Separate glass collection is coming for curbside customers in Chilliwack.
But it’s going to mean some extra costs.
Numerous complaints have been fielded by city hall staff since glass was taken out of curbside recycling in the spring of 2017.
Now City of Chilliwack is moving to collect glass curbside again — but in a separate waste stream from other recyclable materials.
Coun. Ken Popove’s was the most recent voice to raise the matter in publicly in council chambers, asking what it would take to see glass collected at the curb again.
But when it came to the discussion Tuesday, Coun. Popove said the expenditure of $163,000 for curbside bins to be provided to curbside customers was too much.
In the end, the rest of council approved the recommendation, with Coun. Popove opposed.
Estimated costs to add curbside glass collection by spring/summer 2019 would be just under $24 a year for each customer.
Before the meeting this week, city staff investigated what it would take to make the switch.
“At Council’s request, staff have investigated the changes to the curbside collection program that would be necessary to include curbside collection of glass,” according to the staff report on the matter contained in the Oct. 2 council agenda package.
“Curbside glass collection would significantly improve accessibility to the glass recycling stream, which would increase the quality of service offered to residents and provide an increase in diversion.”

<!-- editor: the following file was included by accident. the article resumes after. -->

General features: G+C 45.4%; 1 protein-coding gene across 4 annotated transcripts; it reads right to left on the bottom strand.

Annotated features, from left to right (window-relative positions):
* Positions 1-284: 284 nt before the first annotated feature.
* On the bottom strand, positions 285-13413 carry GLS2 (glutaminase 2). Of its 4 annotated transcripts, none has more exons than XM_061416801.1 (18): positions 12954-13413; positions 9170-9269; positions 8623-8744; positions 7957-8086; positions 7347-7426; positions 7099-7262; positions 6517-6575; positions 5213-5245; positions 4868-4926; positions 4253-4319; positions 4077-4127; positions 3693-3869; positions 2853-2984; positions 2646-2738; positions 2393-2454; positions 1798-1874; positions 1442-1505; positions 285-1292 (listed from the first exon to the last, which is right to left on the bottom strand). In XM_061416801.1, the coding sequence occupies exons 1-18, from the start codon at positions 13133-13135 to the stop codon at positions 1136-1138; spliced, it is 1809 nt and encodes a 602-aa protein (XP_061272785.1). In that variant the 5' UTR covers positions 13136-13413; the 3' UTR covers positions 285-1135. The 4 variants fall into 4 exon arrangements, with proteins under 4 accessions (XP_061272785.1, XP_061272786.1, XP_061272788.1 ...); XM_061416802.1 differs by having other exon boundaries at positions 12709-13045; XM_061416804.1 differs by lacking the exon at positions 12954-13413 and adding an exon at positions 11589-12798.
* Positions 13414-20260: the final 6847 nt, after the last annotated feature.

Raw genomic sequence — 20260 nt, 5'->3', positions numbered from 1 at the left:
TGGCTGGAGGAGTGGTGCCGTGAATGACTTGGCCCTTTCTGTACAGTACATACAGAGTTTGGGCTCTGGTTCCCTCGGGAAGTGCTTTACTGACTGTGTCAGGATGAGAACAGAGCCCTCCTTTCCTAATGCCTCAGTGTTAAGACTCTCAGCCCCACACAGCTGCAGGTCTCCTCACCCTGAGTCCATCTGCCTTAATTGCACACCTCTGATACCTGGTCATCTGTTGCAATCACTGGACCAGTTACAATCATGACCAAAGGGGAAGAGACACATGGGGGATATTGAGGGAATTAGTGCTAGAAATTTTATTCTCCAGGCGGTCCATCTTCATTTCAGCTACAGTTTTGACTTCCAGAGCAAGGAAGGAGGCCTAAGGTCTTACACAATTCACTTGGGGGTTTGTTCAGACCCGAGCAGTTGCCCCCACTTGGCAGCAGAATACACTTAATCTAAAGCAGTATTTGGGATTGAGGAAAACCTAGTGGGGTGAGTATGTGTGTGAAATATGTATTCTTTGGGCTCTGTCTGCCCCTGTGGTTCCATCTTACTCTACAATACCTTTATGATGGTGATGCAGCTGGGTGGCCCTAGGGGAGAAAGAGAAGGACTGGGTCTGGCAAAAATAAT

Making it more convenient by reinstating curbside glass pickup will mean less glass dumped in the trash.
A fall 2017 waste study found that glass made up 1.5 per cent of curbside garbage headed for the landfill even after glass was removed from the list of acceptable comingled recyclables.
“An education program would be launched prior to the roll-out of glass collection, which should encourage diversion,” the report added.
The separated approach would also reduce glass contamination in the regular recycling stream. Glass gets easily broken and shards can then contaminate the other items.
“Glass is not supposed to be mixed with other curbside recycling, but some residents are not following this requirement,” the staff report stated.
Based on audits conducted by Recycle BC, glass makes up about three per cent of Chilliwack’s curbside recyclables. This is the maximum glass contamination allowed by Recycle BC, so a reduction would be “beneficial,” according to staff.
Plastic bags, foam packaging, batteries, light bulbs, and electronics, still have to be dropped off at recycling depots.